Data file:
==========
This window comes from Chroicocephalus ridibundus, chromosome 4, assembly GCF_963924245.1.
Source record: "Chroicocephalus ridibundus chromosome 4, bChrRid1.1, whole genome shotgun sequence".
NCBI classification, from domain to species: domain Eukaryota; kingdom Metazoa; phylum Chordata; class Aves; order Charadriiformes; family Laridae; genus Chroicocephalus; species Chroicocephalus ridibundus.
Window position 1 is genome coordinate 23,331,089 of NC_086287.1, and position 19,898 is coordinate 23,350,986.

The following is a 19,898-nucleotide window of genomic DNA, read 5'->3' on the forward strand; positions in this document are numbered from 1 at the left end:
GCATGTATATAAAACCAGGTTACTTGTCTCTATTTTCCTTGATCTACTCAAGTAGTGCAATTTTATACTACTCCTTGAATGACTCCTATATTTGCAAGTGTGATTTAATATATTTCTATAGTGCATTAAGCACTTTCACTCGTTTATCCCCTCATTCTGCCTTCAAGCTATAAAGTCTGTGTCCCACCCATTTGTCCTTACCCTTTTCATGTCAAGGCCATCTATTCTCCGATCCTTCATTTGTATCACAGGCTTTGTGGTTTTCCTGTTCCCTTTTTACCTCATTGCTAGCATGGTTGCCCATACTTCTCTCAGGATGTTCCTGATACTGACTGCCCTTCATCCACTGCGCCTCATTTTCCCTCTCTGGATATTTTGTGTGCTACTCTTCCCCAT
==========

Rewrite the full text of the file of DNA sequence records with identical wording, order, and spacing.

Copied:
This window comes from Chroicocephalus ridibundus, chromosome 4, assembly GCF_963924245.1.
Source record: "Chroicocephalus ridibundus chromosome 4, bChrRid1.1, whole genome shotgun sequence".
NCBI classification, from domain to species: domain Eukaryota; kingdom Metazoa; phylum Chordata; class Aves; order Charadriiformes; family Laridae; genus Chroicocephalus; species Chroicocephalus ridibundus.
Window position 1 is genome coordinate 23,331,089 of NC_086287.1, and position 19,898 is coordinate 23,350,986.

The following is a 19,898-nucleotide window of genomic DNA, read 5'->3' on the forward strand; positions in this document are numbered from 1 at the left end:
GCATGTATATAAAACCAGGTTACTTGTCTCTATTTTCCTTGATCTACTCAAGTAGTGCAATTTTATACTACTCCTTGAATGACTCCTATATTTGCAAGTGTGATTTAATATATTTCTATAGTGCATTAAGCACTTTCACTCGTTTATCCCCTCATTCTGCCTTCAAGCTATAAAGTCTGTGTCCCACCCATTTGTCCTTACCCTTTTCATGTCAAGGCCATCTATTCTCCGATCCTTCATTTGTATCACAGGCTTTGTGGTTTTCCTGTTCCCTTTTTACCTCATTGCTAGCATGGTTGCCCATACTTCTCTCAGGATGTTCCTGATACTGACTGCCCTTCATCCACTGCGCCTCATTTTCCCTCTCTGGATATTTTGTGTGCTACTCTTCCCCAT